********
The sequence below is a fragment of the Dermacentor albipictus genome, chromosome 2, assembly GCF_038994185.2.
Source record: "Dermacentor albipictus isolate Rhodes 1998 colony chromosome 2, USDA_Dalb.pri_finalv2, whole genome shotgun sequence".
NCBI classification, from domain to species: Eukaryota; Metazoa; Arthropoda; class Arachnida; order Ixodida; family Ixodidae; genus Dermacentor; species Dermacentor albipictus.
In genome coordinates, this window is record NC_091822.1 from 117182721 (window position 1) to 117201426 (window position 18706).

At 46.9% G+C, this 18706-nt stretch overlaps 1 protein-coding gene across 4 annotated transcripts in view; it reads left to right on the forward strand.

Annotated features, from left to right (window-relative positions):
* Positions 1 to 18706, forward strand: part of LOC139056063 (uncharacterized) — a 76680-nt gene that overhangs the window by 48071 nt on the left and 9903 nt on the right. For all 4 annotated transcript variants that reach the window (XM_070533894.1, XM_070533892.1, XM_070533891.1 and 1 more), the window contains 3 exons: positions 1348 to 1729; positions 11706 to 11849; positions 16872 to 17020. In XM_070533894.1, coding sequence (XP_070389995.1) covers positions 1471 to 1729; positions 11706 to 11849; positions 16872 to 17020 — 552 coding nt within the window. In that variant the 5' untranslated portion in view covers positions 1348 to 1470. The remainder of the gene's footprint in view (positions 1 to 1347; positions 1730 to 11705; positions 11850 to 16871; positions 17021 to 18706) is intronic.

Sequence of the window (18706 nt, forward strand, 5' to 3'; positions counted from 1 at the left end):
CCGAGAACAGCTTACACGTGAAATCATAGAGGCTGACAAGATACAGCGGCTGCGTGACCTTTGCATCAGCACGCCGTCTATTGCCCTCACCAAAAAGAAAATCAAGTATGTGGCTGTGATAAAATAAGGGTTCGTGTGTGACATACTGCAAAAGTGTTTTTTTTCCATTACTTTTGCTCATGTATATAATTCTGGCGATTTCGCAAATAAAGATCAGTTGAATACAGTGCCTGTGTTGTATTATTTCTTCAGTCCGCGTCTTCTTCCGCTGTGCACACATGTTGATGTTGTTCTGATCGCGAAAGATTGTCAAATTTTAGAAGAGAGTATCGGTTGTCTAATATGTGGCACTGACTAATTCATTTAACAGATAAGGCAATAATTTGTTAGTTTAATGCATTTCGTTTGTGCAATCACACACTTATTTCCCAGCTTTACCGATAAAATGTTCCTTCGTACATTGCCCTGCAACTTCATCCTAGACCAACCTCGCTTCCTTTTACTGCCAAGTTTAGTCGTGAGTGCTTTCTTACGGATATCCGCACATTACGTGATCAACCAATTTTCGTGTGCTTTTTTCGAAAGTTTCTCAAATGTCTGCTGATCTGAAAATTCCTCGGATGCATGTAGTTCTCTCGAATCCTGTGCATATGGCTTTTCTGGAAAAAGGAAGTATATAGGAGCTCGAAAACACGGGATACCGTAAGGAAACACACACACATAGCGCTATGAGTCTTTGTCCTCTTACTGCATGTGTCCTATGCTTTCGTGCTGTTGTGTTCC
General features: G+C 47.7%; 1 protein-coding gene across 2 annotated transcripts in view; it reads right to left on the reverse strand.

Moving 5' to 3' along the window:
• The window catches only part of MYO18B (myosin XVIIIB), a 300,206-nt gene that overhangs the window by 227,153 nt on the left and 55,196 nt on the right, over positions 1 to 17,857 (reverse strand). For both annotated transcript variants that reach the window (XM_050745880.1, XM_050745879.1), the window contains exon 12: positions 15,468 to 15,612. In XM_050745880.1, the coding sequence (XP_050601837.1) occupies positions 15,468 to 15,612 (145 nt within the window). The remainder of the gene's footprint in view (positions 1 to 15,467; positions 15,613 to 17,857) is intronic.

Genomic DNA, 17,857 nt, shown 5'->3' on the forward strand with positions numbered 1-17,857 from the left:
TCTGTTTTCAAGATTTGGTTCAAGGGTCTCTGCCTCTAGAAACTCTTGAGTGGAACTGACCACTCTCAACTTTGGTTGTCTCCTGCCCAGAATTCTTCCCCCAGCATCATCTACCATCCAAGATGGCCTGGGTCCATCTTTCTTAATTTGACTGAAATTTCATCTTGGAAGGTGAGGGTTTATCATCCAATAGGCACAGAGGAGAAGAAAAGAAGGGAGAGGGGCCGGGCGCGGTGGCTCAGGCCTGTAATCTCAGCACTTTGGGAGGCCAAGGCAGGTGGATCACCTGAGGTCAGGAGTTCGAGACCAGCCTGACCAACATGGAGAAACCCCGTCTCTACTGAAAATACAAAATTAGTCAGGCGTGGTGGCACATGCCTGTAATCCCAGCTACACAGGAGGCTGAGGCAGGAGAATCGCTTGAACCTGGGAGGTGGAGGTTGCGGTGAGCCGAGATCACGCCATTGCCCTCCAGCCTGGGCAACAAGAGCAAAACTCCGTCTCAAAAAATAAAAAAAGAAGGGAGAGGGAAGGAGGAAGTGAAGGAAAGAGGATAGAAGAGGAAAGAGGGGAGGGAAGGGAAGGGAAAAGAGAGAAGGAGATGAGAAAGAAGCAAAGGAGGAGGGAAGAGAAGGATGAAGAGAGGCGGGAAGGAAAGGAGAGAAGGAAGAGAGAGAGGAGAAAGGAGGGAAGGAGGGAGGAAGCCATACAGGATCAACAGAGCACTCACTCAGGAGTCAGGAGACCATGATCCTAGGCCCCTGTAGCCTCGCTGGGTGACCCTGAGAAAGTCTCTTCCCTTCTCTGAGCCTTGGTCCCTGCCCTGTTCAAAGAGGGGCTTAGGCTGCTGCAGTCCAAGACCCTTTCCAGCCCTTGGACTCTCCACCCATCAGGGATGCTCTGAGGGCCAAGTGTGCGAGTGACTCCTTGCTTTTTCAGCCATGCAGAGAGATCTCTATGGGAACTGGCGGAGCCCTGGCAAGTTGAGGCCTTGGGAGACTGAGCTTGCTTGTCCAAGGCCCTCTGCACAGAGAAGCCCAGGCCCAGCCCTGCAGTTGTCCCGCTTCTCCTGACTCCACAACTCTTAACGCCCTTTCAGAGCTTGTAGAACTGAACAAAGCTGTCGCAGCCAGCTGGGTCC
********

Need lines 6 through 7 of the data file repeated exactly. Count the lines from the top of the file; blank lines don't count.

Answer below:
Annotated features, from left to right (window-relative positions):
* Positions 1 to 18706, forward strand: part of LOC139056063 (uncharacterized) — a 76680-nt gene that overhangs the window by 48071 nt on the left and 9903 nt on the right. For all 4 annotated transcript variants that reach the window (XM_070533894.1, XM_070533892.1, XM_070533891.1 and 1 more), the window contains 3 exons: positions 1348 to 1729; positions 11706 to 11849; positions 16872 to 17020. In XM_070533894.1, coding sequence (XP_070389995.1) covers positions 1471 to 1729; positions 11706 to 11849; positions 16872 to 17020 — 552 coding nt within the window. In that variant the 5' untranslated portion in view covers positions 1348 to 1470. The remainder of the gene's footprint in view (positions 1 to 1347; positions 1730 to 11705; positions 11850 to 16871; positions 17021 to 18706) is intronic.